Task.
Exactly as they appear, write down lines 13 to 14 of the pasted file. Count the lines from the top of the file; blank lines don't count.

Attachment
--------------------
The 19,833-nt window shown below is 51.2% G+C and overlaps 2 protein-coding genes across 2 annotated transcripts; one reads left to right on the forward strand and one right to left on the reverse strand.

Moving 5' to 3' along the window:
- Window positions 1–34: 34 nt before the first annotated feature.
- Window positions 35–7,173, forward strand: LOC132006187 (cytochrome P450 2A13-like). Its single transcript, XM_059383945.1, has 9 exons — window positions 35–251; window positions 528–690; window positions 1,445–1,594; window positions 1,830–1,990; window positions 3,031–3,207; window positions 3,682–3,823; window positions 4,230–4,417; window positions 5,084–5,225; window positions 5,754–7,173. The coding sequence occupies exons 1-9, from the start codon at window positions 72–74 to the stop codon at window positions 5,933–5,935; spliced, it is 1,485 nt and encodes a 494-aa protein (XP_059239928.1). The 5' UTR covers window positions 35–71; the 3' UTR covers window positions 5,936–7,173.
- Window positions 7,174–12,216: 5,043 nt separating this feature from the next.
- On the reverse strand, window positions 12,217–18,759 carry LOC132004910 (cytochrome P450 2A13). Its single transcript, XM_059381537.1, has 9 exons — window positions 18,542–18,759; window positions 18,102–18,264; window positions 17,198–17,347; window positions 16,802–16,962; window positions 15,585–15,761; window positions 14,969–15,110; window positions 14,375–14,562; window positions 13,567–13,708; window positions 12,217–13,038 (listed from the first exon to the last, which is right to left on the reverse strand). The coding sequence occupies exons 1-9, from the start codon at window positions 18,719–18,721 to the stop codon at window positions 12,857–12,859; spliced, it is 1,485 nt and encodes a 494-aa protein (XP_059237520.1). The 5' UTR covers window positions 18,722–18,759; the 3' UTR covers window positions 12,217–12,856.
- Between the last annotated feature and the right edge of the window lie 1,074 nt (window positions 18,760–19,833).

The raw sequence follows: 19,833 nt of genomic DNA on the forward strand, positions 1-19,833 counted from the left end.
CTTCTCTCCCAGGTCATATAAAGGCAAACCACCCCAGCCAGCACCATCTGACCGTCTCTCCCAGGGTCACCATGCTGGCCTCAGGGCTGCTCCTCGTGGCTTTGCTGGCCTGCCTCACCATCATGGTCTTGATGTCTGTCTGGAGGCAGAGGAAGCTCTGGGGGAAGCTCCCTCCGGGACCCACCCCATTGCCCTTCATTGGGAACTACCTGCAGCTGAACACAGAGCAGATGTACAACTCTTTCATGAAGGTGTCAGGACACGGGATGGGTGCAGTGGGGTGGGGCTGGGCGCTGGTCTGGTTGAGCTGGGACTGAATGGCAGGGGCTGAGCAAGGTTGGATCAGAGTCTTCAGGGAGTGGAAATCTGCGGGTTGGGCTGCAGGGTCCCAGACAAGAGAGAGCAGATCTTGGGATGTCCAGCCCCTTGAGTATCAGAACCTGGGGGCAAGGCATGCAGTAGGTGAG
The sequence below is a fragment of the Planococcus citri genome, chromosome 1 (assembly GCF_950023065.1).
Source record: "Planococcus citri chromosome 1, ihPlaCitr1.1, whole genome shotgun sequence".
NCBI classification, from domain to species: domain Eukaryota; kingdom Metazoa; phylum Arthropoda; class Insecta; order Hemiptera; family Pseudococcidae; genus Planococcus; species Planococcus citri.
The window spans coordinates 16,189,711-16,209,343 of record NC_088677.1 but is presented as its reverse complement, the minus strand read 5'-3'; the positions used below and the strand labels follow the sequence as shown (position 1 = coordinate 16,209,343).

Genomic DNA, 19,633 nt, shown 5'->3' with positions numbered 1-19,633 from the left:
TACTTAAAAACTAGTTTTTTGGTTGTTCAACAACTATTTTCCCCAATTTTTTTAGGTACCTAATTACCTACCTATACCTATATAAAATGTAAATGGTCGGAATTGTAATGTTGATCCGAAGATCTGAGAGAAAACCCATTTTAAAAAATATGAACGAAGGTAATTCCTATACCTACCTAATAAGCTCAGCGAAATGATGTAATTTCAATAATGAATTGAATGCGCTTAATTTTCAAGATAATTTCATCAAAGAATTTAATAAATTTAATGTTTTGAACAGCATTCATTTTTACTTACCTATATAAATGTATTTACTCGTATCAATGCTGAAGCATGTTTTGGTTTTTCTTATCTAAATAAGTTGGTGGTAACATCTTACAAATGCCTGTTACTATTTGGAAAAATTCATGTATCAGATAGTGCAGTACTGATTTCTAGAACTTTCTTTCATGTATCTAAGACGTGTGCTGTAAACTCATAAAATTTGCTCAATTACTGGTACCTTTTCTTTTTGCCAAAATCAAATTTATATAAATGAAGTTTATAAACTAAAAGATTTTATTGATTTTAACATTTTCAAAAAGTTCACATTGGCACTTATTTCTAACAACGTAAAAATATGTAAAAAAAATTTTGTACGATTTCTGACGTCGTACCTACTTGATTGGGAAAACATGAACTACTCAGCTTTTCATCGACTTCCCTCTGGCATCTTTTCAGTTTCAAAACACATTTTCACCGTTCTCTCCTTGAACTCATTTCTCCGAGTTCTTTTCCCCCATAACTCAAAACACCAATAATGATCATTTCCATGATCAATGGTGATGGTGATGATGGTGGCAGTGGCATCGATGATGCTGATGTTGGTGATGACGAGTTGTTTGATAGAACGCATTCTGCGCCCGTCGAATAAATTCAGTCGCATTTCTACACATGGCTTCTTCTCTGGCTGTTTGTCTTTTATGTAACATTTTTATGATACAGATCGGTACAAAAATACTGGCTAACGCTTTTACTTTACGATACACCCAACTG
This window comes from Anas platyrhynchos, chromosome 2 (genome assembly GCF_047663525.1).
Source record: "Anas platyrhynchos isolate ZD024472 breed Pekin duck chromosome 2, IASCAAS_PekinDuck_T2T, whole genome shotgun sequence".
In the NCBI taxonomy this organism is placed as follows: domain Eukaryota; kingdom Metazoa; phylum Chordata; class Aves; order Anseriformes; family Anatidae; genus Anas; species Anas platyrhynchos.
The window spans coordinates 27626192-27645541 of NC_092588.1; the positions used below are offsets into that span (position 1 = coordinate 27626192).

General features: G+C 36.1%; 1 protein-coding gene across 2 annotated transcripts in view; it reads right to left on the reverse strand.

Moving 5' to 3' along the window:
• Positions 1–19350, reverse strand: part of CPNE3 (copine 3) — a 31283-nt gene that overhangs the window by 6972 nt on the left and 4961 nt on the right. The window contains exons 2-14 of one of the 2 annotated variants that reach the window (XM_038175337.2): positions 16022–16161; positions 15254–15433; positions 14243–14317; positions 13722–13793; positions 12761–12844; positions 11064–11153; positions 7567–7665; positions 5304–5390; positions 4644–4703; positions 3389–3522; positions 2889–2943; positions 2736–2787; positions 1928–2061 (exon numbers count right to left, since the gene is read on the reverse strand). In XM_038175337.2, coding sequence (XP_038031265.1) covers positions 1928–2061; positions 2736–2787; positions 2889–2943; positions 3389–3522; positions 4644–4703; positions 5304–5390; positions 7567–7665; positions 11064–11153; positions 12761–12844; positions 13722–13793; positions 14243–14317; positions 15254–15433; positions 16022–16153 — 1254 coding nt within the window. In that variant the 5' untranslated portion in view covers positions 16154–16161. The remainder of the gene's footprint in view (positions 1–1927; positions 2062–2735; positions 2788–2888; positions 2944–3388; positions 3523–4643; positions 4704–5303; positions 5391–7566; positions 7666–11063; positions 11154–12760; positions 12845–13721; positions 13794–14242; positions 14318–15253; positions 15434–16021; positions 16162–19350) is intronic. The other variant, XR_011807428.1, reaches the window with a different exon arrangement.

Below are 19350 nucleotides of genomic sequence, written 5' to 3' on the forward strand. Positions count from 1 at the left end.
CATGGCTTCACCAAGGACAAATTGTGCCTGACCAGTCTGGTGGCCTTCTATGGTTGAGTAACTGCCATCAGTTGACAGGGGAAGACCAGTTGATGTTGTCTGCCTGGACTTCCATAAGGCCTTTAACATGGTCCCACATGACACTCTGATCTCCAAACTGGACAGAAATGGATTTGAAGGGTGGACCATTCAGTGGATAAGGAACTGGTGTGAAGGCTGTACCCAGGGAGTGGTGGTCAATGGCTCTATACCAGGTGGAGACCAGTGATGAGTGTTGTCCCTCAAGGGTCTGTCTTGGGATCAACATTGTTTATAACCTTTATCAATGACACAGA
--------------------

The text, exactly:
The window spans coordinates 16,189,711-16,209,343 of record NC_088677.1 but is presented as its reverse complement, the minus strand read 5'-3'; the positions used below and the strand labels follow the sequence as shown (position 1 = coordinate 16,209,343).

Genomic DNA, 19,633 nt, shown 5'->3' with positions numbered 1-19,633 from the left: